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A vaccine is a biological preparation that improves immunity to a particular disease. A vaccine typically contains an agent that resembles a disease-causing microorganism, and is often made from weakened or killed forms of the microbe. The agent stimulates the body's immune system to recognize the agent as foreign, destroy it, and "remember" it, so that the immune system can more easily recognize and destroy any of these microorganisms that it later encounters.
Research shows effectiveness of Tamiflu

Research shows effectiveness of Tamiflu

Earlier this month, the Centers for Disease Control and Prevention recommended the use of antiviral drugs to help treat influenza, in a year when the available vaccine is not a good match for the current strain. [More]
UAB doctor says measles can be halted with safe, effective measles vaccine

UAB doctor says measles can be halted with safe, effective measles vaccine

An ongoing, multistate measles outbreak linked to a California amusement park has already caused 68 confirmed cases between Jan. 1 and 23, according to the Centers for Disease Control and Prevention. [More]
Immunomic Therapeutics, Astellas Pharma sign license deal to develop LAMP-vax DNA vaccines

Immunomic Therapeutics, Astellas Pharma sign license deal to develop LAMP-vax DNA vaccines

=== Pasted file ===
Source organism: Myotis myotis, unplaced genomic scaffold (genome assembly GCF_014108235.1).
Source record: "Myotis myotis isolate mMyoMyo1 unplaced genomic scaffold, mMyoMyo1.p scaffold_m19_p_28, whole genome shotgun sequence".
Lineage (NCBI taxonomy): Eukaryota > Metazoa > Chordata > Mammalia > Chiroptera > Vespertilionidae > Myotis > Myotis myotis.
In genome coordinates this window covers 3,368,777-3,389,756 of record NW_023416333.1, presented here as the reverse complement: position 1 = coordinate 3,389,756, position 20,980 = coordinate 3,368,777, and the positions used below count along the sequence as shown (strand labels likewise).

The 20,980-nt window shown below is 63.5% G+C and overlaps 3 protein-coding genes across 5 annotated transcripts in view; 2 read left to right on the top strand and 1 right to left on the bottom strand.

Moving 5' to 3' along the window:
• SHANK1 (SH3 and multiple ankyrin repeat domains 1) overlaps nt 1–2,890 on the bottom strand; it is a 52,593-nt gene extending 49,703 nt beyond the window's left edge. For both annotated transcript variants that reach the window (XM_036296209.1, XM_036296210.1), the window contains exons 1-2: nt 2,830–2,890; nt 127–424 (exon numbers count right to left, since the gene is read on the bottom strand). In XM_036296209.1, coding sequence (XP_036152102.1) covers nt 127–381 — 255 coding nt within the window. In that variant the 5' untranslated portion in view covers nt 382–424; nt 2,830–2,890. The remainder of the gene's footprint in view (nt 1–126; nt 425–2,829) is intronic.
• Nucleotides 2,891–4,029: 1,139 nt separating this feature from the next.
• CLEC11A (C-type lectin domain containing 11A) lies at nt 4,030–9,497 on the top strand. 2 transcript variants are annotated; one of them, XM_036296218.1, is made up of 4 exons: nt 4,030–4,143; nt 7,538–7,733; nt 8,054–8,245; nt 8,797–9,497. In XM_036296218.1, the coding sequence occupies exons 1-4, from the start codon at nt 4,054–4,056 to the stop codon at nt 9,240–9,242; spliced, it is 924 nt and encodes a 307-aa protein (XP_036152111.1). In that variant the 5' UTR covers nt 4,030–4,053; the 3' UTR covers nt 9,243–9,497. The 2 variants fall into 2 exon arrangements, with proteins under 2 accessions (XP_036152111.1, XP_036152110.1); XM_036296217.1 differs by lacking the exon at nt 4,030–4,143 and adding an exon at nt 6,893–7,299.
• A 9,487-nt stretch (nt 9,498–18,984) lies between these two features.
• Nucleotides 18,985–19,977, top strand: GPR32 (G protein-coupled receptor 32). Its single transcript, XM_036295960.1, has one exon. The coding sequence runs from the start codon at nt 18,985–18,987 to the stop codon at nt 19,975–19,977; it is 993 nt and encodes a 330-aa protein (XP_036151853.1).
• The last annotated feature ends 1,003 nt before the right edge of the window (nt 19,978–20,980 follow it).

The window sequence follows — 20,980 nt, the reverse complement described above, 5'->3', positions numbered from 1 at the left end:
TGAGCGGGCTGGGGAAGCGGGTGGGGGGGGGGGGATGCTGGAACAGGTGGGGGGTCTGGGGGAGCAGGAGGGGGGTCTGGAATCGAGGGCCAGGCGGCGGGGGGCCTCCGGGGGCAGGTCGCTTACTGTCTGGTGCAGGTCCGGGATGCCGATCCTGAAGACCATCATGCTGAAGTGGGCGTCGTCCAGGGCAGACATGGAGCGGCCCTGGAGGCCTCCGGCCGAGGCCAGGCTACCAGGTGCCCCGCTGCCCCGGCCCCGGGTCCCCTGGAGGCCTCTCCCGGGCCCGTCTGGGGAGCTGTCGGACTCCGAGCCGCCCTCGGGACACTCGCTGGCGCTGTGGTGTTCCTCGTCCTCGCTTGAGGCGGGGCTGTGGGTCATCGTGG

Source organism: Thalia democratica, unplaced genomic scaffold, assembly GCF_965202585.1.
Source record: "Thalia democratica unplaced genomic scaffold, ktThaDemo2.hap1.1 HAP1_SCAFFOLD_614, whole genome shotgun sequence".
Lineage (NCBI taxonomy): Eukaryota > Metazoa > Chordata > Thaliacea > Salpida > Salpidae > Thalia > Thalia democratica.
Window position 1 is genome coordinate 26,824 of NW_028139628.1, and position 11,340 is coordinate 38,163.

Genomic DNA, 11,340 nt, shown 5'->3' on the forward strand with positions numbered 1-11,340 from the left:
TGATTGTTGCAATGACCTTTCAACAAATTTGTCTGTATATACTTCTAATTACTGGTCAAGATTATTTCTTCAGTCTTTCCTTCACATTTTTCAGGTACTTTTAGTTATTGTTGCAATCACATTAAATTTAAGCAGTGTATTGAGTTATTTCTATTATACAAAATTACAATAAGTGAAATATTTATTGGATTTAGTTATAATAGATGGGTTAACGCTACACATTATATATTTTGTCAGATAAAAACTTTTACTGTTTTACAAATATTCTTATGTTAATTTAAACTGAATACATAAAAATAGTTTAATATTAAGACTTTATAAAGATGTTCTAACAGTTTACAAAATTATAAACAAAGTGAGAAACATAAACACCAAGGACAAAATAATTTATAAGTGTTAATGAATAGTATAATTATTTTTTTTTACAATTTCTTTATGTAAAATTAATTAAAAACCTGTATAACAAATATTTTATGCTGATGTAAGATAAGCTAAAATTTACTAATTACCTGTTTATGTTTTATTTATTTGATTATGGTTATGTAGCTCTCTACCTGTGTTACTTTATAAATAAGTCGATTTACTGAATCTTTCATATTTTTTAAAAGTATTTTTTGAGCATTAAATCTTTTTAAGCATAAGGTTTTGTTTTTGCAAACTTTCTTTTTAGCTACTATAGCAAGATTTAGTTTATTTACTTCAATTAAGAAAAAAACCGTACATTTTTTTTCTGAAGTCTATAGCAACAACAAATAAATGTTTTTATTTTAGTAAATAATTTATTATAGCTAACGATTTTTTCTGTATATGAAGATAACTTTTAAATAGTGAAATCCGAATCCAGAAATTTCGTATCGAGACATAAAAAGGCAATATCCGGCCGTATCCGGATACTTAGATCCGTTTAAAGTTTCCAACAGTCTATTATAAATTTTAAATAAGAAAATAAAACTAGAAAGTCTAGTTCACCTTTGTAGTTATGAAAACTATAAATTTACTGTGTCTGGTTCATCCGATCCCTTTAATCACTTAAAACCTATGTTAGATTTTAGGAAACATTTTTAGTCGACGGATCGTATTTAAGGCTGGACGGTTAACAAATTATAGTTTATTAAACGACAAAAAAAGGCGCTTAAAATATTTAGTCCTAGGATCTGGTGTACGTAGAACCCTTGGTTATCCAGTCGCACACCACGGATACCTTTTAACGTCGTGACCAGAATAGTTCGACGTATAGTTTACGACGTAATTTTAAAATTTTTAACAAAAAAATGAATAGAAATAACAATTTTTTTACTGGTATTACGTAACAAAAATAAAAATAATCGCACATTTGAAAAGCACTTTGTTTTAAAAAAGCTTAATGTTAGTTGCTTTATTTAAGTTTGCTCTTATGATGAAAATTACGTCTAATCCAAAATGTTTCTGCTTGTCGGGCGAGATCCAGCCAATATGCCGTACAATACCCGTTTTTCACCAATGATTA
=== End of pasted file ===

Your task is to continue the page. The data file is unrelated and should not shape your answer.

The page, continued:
Immunomic Therapeutics, Inc. ("Immunomic Therapeutics"), a company developing next-generation vaccines based on the LAMP-vax platform, and Astellas Pharma Inc. ("Astellas") today announced they have entered into an exclusive license agreement for Japan to develop and commercialize JRC2-LAMP-vax, Immunomic Therapeutics' vaccine designed to treat allergies induced by Japanese red cedar pollen. [More]
Researchers create customized soap bubbles that promote drug and vaccine delivery

Researchers create customized soap bubbles that promote drug and vaccine delivery

When University of Maryland Professors Philip DeShong and Daniel Stein began tagging soap bubbles with biomolecules, they had no idea this technology would one day be poised to change the way drugs and vaccines fight against bacteria, viruses and cancer. [More]
SCCA's Fred Hutch Bone Marrow Transplant Program achieves higher survival rates

SCCA's Fred Hutch Bone Marrow Transplant Program achieves higher survival rates

The Fred Hutchinson Cancer Research Center Bone Marrow Transplant Program at Seattle Cancer Care Alliance was recently recognized for outperforming its anticipated one-year survival rate for allogeneic transplant patients. [More]
Low staff vaccination rates put vulnerable populations at risk of getting influenza

Low staff vaccination rates put vulnerable populations at risk of getting influenza

Influenza is associated with as many as 7,300 deaths annually in nursing home residents, but the vaccination rate for nursing home staff is only 54 percent, according to a study in the February issue of the American Journal of Infection Control, the official publication of the Association for Professionals in Infection Control and Epidemiology. [More]
Case Western researchers awarded NSF grant to develop new method to reduce risk of Ebola virus